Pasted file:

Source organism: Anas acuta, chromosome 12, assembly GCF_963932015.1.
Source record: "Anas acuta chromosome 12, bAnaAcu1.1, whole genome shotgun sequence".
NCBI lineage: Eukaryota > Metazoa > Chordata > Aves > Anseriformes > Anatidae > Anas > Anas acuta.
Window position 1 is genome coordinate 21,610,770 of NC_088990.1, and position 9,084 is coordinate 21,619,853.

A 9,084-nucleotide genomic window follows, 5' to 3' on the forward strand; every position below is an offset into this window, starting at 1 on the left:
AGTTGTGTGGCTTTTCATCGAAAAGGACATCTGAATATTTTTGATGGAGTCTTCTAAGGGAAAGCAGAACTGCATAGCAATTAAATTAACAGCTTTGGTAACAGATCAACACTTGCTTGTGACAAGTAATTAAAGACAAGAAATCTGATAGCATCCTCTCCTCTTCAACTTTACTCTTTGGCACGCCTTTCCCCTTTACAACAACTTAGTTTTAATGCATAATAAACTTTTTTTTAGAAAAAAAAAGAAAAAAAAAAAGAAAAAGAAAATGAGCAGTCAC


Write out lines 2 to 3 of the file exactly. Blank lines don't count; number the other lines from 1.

Source record: "Anas acuta chromosome 12, bAnaAcu1.1, whole genome shotgun sequence".
NCBI lineage: Eukaryota > Metazoa > Chordata > Aves > Anseriformes > Anatidae > Anas > Anas acuta.